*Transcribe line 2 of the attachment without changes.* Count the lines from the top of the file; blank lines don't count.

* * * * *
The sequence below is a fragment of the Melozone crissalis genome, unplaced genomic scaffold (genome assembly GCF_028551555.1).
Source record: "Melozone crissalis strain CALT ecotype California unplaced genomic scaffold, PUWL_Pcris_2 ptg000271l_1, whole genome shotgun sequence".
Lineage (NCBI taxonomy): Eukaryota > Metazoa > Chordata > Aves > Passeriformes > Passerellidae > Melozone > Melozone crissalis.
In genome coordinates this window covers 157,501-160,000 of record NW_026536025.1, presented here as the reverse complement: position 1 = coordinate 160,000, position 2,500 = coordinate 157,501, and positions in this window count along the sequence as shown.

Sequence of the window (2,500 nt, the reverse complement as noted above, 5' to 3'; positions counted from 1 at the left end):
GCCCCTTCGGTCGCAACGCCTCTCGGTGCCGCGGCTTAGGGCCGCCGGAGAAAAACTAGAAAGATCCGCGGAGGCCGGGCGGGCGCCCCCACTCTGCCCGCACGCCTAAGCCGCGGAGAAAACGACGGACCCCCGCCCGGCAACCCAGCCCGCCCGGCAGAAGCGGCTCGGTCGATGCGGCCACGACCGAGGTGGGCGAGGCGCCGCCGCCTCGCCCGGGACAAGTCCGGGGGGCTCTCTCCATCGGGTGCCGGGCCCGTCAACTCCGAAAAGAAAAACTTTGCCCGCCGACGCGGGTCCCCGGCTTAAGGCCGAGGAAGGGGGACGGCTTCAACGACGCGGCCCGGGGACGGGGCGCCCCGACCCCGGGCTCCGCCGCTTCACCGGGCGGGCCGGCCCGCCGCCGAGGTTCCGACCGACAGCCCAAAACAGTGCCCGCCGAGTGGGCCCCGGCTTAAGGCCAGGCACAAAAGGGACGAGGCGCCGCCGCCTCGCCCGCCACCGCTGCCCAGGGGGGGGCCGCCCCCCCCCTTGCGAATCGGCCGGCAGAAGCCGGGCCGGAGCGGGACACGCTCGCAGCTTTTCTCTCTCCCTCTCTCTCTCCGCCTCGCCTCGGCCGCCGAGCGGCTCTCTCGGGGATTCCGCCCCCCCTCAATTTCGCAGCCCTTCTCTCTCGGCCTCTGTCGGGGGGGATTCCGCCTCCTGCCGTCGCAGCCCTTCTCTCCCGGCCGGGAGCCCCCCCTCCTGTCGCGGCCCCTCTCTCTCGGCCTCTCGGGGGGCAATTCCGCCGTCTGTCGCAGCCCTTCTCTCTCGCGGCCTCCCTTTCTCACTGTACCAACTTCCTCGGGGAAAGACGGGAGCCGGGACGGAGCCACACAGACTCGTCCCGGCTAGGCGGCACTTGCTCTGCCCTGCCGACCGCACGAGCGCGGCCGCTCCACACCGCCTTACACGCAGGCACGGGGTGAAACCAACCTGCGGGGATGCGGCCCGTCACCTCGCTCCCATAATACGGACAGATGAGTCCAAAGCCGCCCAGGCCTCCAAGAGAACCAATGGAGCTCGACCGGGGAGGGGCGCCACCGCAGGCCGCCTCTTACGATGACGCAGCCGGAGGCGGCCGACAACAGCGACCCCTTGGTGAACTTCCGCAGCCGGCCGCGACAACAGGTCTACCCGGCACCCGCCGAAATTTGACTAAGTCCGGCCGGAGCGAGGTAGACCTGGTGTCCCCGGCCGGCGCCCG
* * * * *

Source record: "Melozone crissalis strain CALT ecotype California unplaced genomic scaffold, PUWL_Pcris_2 ptg000271l_1, whole genome shotgun sequence".